Post Typhoon Grill Party

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Photos by MJ Klein

People have been going crazy being locked up inside because of Typhoon Krosa. So naturally on the first evening after the storm we just had to grill outside of Shaohui’s place!

Normally I post about our grill parties on the main blog, but I want to make sure that I include our food blog readers too. So, this is for you!


I’m not sure that people outside of Asia realize that we use lump charcoal, so I thought I should explain a little bit about it because this is our outdoor cooking fuel. In some areas you can get Kingsford briquettes at the big stores, but when you buy charcoal from your local convenience store, it is all lump charcoal. When you guy such charcoal in Taiwan, it’s all imported because we can’t use our precious lumber for making charcoal. Most of it is imported from Indonesia these days.


This is a photo of a charcoal making fire that I took in Thailand in 2005. Pieces of wood are stacked up and a fire is lit, then covered up to rob it of oxygen. Only enough oxygen is permitted inside to keep the fire smoldering, but no open flame is permitted. In the absence of oxygen, the wood burns but is not consumed. The resulting material is charcoal. In Thailand and other countries, villagers supplement their income by producing small batches of charcoal like this. Most of the charcoal in the stores is produced in large quantities in commercial factories. Most likely the charcoal produced by this fire is going to be sold in the village.


Once our charcoal was lit, we placed Chinese sausages on the grill. At this point the heat is very low because only the bottom coals are lit.


Hui-chen took over the grill operation. She really enjoys cooking on the grill.


Now we see things starting to heat up. These Chinese sausages are very sensitive to heat and they burn easily (note the black marks already). They require constant turning to ensure even cooking. But, the results are worth the effort!


Next, the marinaded chicken wings go on the fire!


Man, these sure were good!


Then, marinated fatty pork. I can’t tell you how good this was!


The fatty meat makes quite a flare up!


Hui-chen braves the smoke! That is a “grill topper” in front of the grill. I used that to make a vegetable dish that turned out great, but didn’t photograph well.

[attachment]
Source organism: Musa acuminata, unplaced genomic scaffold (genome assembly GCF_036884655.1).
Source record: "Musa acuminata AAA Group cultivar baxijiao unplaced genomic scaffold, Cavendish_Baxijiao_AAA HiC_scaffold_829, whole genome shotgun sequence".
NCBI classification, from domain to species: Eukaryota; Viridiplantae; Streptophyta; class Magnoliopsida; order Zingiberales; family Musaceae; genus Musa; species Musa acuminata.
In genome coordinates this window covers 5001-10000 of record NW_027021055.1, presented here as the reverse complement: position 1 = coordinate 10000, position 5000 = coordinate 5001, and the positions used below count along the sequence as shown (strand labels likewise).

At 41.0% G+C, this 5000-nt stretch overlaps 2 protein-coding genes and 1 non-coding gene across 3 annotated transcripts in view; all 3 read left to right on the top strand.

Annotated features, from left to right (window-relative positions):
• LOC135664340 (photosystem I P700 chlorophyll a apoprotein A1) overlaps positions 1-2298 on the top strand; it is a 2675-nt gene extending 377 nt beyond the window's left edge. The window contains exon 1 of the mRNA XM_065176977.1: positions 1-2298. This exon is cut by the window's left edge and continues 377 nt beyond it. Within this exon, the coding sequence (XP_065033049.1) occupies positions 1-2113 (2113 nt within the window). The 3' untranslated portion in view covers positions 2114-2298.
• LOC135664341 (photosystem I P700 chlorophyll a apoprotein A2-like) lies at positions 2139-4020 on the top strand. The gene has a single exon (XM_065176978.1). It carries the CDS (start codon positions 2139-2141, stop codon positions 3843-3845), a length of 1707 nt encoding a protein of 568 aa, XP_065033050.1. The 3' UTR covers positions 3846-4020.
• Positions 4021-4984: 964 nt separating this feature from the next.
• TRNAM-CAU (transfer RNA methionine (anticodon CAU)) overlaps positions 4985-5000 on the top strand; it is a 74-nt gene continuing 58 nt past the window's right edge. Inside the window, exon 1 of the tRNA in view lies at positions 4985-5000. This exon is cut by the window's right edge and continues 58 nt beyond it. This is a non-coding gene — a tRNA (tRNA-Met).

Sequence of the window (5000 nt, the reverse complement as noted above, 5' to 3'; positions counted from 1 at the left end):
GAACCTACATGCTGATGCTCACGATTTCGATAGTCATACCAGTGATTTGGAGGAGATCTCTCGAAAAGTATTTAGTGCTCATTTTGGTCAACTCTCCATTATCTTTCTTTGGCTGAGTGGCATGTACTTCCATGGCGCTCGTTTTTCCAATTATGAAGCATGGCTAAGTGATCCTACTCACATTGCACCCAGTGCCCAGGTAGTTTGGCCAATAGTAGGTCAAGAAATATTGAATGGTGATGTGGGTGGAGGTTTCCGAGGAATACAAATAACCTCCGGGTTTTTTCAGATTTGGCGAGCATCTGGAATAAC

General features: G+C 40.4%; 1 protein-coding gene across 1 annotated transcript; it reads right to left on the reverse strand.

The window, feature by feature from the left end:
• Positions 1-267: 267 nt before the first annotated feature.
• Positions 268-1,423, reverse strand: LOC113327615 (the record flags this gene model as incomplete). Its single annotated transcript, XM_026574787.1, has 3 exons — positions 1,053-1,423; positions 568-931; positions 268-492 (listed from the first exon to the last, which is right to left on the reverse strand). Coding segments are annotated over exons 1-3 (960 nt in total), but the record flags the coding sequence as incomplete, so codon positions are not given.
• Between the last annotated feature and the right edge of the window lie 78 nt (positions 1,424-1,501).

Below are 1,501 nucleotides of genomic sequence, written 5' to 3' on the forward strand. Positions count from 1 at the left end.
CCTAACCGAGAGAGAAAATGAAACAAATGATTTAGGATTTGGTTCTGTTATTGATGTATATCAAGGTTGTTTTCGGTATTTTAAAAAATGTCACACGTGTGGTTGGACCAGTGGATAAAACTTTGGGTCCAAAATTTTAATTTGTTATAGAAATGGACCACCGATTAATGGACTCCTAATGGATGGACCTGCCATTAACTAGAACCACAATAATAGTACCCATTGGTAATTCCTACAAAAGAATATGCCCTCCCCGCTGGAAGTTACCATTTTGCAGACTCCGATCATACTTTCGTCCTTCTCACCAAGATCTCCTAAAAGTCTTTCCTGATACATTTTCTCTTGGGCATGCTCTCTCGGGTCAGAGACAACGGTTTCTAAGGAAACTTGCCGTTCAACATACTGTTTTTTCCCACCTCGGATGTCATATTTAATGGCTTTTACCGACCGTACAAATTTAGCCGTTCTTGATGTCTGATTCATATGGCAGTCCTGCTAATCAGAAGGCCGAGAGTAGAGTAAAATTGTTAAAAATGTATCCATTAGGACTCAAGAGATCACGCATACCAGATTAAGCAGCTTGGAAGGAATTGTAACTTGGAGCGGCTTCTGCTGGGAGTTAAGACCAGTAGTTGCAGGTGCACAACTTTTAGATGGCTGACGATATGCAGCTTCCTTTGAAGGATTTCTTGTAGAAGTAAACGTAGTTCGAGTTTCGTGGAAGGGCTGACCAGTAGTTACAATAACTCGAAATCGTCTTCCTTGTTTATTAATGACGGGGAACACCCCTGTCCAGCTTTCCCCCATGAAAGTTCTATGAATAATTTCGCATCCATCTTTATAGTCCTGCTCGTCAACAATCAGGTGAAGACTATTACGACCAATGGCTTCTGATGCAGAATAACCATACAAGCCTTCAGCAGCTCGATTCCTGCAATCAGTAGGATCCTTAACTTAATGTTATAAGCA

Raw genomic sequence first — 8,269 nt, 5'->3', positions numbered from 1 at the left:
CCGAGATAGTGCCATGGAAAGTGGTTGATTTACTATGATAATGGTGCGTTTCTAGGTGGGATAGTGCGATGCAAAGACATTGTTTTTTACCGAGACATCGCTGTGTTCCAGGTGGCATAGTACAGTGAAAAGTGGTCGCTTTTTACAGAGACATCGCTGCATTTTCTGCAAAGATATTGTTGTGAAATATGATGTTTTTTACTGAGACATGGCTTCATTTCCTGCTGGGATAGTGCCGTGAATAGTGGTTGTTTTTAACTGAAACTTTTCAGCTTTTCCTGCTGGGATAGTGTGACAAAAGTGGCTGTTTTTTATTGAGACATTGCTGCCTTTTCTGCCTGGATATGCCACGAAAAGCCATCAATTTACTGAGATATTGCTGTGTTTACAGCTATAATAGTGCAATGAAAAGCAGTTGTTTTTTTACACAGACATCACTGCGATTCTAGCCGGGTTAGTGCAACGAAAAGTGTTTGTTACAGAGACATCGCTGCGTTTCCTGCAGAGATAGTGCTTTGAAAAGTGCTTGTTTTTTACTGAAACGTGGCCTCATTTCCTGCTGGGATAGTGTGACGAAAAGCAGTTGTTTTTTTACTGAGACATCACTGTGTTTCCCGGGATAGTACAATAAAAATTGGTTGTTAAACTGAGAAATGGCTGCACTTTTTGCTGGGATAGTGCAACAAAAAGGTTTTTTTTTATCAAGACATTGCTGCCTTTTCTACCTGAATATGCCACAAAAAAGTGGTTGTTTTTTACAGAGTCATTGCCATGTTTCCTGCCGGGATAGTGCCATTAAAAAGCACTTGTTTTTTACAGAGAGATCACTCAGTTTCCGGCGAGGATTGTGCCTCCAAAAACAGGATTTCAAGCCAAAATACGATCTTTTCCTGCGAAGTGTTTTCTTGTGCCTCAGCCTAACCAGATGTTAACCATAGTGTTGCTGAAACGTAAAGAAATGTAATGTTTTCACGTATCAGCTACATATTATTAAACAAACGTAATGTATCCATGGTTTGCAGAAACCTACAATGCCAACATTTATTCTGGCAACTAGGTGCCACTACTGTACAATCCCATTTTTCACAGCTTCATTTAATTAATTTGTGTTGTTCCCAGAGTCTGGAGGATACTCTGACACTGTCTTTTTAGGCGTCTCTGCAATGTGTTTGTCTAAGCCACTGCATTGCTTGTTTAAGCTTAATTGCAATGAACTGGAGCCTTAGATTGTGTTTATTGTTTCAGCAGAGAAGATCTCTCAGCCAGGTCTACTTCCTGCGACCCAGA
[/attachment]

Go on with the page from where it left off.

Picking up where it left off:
More fire – that grill is very hot!


Smoke is the key ingredient to grill cooking. I’ve seen people wrap stuff up in aluminum foil and isolate the food from the grill. If you do that you might as well just put the wrapped stuff on your car engine because all you need is a heat source. The point of grilling is to have the cooking method impart flavor to the food, and that is through the flavor medium of smoke. Meat drips fat on the fire, and that in turn generates smoke. Some foods don’t have enough fat so you have to help them along. Next time you grill vegetables, try using Italian salad dressing and see what happens! Be careful though, salad dressings will flare up bad at first!

For my next post, I’m going back through my vast archive of over 26,000 photographs, and tell you about some exotic meals that Hui-chen and I have enjoyed in Southeast Asia! Stay tuned!

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2 comments

  1. haha,A friend of mine on interracialmatch.com once told me Asian use lump charcoal.He has been to China and brought back one

  2. Ada, your friend is right. lump charcoal is the only charcoal that is safe to add directly to the cooking fire. if you use briquettes, you must wait until they are charred over before cooking on them. this means that if your grill runs out of charcoal and you need to add some, you must take the food _off_ the grill if you are adding briquettes (and especially if you are adding raw wood!). if you are using lump charcoal then it’s safe to continue grilling while the lump charcoal heats up.

    the only exception would be in cases where the lump charcoal has been chemically treated and has a strange smell like oil. those types should be avoided completely.

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